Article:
Dunkin’ Donuts’ new TV ad featuring the world’s fastest flying woman, Ellen Brennan, using a mobile ordering app then soaring from an 8,300 foot mountain peak to pick up her sandwich, is exhilarating to say the least. Dunkin’ wanted to make the point that its new On-The-Go mobile ordering feature is fast—and it did. And, while the media coverage for On-The-Go has generally been positive, the brand has been a magnet lately for tough questions about slow revenue growth and diminishing store traffic.
In his appearance on CBNC, Dunkin’ Brands CEO Nigel Travis admitted, “It wasn’t a spectacular quarter.”
The ever-colorful New York Post put it another way, “McDonald’s eats Dunkin’ Donuts breakfast.” It’s not the kind of headline any brand wants to see in the nation’s largest market, where the influence of McDonald’s All-Day Breakfast is a factor.
Another factor driving the bad news is higher prices. Sharon Zackfia, a restaurant analyst at William Blair Investment Management in Chicago, told The Boston Globe recently, “Dunkin’ Donuts prices have risen three percent so far this year, outpacing Starbucks’ one percent increase,” which she says begs the question: Are people abandoning Dunkin’ for lower-cost coffee options at McDonald’s and convenience stores?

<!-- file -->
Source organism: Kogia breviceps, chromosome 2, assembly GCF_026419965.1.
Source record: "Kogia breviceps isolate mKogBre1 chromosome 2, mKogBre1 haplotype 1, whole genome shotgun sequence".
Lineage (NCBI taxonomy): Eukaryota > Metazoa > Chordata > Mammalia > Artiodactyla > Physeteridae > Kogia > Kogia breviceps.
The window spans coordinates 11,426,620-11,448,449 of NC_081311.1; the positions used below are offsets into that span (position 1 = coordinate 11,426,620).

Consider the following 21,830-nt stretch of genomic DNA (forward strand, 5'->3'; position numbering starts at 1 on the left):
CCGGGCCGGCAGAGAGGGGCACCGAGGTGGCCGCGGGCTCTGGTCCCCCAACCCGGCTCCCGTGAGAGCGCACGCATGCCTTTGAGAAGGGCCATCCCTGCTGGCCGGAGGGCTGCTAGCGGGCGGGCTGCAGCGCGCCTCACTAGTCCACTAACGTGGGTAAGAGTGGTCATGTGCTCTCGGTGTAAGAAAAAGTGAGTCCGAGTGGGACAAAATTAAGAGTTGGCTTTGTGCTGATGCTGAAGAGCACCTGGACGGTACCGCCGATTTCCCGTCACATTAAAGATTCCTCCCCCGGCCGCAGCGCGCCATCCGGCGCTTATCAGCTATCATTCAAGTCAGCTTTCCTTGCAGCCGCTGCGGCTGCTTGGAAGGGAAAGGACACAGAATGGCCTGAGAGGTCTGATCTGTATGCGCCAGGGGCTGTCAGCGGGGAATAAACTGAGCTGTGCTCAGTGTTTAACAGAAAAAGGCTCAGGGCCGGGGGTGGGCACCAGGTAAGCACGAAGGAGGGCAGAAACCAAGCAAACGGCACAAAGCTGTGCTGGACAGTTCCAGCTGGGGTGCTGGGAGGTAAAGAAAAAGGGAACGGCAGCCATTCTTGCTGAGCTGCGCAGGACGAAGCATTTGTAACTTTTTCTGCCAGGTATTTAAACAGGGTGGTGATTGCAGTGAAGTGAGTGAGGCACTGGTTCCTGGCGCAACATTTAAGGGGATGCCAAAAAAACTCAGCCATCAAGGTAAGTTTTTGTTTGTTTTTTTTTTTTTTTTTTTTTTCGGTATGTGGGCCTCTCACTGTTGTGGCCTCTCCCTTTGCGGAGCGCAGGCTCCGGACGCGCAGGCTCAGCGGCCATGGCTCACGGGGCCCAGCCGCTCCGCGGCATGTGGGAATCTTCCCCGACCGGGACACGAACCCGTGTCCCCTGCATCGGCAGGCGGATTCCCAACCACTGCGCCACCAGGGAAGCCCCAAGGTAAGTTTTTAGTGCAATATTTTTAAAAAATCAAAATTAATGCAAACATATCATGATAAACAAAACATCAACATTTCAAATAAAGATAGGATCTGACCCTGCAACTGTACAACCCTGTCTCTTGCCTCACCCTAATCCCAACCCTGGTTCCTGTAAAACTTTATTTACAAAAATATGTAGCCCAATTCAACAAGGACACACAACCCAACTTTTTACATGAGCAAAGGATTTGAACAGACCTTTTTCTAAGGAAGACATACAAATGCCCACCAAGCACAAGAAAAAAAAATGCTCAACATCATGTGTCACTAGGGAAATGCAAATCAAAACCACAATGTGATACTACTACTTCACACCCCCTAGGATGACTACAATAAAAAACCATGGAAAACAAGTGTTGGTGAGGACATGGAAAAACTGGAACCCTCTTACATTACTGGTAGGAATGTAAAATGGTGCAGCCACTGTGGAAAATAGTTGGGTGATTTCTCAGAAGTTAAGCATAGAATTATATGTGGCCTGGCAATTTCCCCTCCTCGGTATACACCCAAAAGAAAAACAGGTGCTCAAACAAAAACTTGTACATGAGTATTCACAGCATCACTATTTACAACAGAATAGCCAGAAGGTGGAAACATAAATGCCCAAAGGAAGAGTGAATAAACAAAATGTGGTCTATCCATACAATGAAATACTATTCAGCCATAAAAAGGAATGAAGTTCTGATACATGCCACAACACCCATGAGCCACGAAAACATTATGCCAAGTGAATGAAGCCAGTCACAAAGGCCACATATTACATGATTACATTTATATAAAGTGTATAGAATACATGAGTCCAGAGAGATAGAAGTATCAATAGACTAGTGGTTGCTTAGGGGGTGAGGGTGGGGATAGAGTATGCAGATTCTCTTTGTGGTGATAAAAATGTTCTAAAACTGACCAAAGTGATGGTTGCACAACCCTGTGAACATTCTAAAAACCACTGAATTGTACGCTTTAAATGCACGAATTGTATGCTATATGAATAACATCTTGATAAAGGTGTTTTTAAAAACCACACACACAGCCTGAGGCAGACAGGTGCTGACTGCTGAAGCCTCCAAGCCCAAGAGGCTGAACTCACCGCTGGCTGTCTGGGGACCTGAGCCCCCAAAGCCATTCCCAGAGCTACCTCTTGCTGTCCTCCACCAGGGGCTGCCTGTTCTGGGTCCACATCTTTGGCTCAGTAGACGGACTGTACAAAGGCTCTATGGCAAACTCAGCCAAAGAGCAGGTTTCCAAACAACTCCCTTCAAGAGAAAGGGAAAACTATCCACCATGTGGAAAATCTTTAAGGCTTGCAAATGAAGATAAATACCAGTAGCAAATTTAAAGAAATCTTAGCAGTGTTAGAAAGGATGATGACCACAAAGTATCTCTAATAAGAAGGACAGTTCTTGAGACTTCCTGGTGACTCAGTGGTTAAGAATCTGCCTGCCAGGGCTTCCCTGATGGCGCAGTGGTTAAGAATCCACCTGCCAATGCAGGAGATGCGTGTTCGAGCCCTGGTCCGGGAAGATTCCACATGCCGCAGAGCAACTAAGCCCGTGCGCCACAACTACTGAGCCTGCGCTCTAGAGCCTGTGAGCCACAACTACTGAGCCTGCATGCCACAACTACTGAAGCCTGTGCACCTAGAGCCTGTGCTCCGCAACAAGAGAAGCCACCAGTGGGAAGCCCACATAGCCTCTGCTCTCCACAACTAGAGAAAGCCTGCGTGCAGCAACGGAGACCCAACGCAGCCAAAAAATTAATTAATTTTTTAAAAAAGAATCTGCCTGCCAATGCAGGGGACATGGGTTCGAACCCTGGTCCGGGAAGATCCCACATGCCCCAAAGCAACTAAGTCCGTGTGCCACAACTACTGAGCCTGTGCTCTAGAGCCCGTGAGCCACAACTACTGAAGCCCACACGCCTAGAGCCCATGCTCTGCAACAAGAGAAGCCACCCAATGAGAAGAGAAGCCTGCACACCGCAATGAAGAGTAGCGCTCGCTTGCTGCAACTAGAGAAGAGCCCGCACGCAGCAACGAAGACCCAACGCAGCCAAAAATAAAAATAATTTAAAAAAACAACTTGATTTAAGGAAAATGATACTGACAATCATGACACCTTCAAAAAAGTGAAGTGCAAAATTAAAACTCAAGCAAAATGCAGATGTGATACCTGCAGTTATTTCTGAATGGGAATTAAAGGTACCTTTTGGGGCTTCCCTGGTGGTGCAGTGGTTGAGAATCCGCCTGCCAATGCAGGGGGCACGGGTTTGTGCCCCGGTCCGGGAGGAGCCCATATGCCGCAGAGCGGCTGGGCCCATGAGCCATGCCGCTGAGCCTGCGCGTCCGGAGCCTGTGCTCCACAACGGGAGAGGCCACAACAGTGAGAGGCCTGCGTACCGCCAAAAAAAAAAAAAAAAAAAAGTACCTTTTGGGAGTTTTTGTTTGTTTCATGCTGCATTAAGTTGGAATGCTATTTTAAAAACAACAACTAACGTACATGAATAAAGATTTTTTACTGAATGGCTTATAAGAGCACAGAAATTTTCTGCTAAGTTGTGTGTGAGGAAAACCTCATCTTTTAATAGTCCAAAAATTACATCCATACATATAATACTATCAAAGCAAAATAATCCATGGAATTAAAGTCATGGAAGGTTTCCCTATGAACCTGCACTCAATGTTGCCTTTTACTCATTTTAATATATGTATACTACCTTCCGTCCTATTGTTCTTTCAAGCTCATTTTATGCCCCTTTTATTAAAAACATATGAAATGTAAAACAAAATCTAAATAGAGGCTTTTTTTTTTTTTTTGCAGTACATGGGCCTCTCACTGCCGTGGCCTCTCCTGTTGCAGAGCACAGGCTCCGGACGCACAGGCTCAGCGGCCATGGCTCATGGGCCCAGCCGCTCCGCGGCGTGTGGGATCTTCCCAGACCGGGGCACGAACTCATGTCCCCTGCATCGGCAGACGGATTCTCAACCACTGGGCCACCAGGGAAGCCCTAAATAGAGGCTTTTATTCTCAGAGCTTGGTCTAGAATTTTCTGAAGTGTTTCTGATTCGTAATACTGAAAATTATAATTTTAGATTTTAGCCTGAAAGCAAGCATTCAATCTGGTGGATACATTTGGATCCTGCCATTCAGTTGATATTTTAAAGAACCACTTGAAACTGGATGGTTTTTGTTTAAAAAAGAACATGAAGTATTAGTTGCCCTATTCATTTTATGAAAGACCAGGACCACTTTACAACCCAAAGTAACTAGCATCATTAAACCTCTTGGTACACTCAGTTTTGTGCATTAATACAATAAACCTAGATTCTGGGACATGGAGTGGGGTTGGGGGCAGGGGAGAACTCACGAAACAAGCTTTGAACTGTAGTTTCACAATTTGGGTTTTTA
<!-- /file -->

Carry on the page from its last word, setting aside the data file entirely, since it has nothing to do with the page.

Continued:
Travis blamed franchisees for raising prices in response to higher labor costs brought about by campaigns like “The Fight for $15.” Some franchises are quick to point out that the brand recommended higher MSRPs when it eliminated combo deals.
From the consumer’s perspective, stories about weaker-than-expected sales growth have been wedged alongside news of big, new brand initiatives like the rollout of Dunkin’s wicked fast On-The-Go app and its newest foray into iced coffee.
At a time when U.S. consumption of coffee is expected to increase by 5 percent per year or more, Dunkin’ has introduced a new, premium iced coffee product aimed at younger consumers, “Cold Brew is yet another example of the beverages we are introducing that further establishes Dunkin’ as a coffee authority and drives sales,” Travis said on his July earnings call. In general, media coverage of Dunkin’ Cold Brew has been positive. Boston.com wrote, “The cold brew release represents a continuation of the company’s efforts to appeal to coffee connoisseurs.”
Cold Brew comes with a premium price, which could help franchisees increase profits in the long run, but could first contribute to the perception that Dunkin’ Donuts is not the blue-collar, cost-effective beverage and snack choice it traditionally has been.
During the July earnings call with analysts and reporters, one analyst jokingly asked Travis if Dunkin’s new high-end coffee offerings are leading the brand to a new motto, “Starbucks quality at Dunkin’ prices.”
Industry reporter Shelly Banjo, writing in The Seattle Times, suggested, “Imitation is the sincerest form of flattery and also one of the easiest ways to lose your identity. Traditionally lowbrow Dunkin’ Donuts has been pushing into tonier offerings, such as espresso, cold brew coffee and Rainforest Alliance-certified coffee beans—so much so that it’s beginning to look a lot like Starbucks.”